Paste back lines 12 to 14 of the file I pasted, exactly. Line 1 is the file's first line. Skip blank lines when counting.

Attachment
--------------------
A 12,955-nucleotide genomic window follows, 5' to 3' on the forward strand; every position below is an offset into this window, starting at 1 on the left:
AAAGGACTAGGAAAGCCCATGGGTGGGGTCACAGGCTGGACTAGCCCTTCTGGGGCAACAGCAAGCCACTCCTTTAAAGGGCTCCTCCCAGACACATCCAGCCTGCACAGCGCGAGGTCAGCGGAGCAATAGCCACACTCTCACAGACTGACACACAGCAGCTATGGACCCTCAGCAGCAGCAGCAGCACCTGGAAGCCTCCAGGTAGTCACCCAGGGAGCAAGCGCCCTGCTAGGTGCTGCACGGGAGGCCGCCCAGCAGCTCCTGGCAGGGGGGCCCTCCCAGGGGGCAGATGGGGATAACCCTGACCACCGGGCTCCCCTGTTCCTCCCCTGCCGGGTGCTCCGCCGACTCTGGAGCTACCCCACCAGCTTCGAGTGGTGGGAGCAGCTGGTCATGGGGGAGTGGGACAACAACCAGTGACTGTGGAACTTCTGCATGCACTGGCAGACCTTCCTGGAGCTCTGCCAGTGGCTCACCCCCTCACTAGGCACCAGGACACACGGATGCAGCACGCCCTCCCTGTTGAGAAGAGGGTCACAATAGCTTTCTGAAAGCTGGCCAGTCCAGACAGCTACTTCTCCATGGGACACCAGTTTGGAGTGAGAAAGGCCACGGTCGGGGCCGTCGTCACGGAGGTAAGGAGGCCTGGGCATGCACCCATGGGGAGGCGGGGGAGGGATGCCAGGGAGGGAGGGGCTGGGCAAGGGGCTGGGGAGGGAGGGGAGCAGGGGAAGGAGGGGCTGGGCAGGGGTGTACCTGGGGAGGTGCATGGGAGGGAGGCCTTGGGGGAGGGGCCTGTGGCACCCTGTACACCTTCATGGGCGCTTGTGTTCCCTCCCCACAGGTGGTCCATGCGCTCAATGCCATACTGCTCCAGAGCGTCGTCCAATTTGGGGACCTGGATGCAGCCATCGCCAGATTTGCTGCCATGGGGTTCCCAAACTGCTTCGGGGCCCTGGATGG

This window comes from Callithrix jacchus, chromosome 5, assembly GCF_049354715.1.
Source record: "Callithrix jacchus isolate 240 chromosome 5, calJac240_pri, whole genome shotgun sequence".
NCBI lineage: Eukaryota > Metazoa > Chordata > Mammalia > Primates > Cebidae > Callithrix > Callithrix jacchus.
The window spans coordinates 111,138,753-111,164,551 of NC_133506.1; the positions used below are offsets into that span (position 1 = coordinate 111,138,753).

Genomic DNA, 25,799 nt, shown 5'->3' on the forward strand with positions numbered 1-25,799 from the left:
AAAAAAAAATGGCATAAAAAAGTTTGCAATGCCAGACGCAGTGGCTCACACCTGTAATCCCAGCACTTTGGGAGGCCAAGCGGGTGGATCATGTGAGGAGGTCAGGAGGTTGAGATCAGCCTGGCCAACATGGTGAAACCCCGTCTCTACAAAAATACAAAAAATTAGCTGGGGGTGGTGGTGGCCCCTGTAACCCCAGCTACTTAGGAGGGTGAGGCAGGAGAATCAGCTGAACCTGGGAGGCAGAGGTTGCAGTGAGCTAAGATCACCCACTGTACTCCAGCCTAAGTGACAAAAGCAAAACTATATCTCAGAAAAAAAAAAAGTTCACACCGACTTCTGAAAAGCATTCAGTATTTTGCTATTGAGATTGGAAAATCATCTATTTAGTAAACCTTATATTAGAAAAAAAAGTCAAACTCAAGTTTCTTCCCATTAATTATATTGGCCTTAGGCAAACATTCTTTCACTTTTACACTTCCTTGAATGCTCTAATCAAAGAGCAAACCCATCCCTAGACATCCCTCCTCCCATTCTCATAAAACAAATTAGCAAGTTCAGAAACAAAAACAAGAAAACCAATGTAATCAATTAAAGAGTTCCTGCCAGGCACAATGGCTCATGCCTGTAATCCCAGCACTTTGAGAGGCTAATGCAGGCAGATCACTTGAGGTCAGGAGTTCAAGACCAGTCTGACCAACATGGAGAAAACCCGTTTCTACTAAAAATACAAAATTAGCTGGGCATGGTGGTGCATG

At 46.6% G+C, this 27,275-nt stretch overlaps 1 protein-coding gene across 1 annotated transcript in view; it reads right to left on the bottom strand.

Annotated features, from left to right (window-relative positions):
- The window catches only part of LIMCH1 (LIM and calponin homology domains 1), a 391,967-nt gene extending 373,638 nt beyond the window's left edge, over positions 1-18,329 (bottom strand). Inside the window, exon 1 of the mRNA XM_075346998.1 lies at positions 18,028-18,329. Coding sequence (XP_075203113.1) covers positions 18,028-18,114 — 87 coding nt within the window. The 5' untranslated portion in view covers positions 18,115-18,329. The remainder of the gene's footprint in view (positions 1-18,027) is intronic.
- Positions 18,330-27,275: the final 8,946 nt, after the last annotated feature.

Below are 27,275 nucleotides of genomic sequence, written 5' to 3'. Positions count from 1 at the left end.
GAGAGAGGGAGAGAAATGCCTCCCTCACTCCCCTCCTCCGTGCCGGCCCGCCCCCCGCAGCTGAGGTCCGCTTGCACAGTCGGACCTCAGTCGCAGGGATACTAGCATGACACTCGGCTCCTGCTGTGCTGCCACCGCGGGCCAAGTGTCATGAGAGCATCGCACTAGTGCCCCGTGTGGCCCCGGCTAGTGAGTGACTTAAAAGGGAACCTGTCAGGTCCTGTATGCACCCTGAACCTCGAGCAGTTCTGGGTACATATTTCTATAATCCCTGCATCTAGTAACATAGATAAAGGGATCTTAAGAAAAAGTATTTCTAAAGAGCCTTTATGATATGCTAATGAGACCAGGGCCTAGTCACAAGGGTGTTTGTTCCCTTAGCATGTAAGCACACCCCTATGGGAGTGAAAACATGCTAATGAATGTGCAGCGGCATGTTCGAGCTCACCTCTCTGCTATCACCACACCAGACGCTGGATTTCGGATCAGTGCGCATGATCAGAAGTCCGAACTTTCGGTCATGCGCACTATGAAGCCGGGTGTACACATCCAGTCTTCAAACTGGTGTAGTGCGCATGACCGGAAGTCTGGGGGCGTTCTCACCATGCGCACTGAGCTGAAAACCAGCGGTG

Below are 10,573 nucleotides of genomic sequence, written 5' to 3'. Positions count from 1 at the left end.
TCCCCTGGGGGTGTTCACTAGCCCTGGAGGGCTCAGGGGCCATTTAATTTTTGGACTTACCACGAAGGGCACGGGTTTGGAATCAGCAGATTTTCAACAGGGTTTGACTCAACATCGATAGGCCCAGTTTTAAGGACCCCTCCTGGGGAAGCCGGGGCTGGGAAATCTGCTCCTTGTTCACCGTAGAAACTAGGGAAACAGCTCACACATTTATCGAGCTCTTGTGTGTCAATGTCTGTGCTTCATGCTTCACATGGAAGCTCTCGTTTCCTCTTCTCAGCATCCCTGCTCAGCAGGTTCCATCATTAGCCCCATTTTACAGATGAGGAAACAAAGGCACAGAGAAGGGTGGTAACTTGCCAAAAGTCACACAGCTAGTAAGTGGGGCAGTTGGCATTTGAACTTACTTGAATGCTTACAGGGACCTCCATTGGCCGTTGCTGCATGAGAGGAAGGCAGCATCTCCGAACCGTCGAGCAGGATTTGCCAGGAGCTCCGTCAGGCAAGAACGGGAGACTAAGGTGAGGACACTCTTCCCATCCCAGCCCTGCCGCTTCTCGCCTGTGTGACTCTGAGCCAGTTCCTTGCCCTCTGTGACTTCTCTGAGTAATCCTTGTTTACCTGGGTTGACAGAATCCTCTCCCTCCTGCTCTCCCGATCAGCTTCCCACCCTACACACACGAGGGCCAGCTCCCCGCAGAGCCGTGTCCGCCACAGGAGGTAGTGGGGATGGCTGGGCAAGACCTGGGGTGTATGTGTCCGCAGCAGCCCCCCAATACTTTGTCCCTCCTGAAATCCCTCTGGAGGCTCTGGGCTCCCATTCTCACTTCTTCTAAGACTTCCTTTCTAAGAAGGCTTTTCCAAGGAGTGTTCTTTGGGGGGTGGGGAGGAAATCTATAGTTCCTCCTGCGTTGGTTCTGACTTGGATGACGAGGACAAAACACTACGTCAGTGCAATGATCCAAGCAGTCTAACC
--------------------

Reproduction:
- Positions 18,330-27,275: the final 8,946 nt, after the last annotated feature.

Below are 27,275 nucleotides of genomic sequence, written 5' to 3'. Positions count from 1 at the left end.
GAGAGAGGGAGAGAAATGCCTCCCTCACTCCCCTCCTCCGTGCCGGCCCGCCCCCCGCAGCTGAGGTCCGCTTGCACAGTCGGACCTCAGTCGCAGGGATACTAGCATGACACTCGGCTCCTGCTGTGCTGCCACCGCGGGCCAAGTGTCATGAGAGCATCGCACTAGTGCCCCGTGTGGCCCCGGCTAGTGAGTGACTTAAAAGGGAACCTGTCAGGTCCTGTATGCACCCTGAACCTCGAGCAGTTCTGGGTACATATTTCTATAATCCCTGCATCTAGTAACATAGATAAAGGGATCTTAAGAAAAAGTATTTCTAAAGAGCCTTTATGATATGCTAATGAGACCAGGGCCTAGTCACAAGGGTGTTTGTTCCCTTAGCATGTAAGCACACCCCTATGGGAGTGAAAACATGCTAATGAATGTGCAGCGGCATGTTCGAGCTCACCTCTCTGCTATCACCACACCAGACGCTGGATTTCGGATCAGTGCGCATGATCAGAAGTCCGAACTTTCGGTCATGCGCACTATGAAGCCGGGTGTACACATCCAGTCTTCAAACTGGTGTAGTGCGCATGACCGGAAGTCTGGGGGCGTTCTCACCATGCGCACTGAGCTGAAAACCAGCGGTG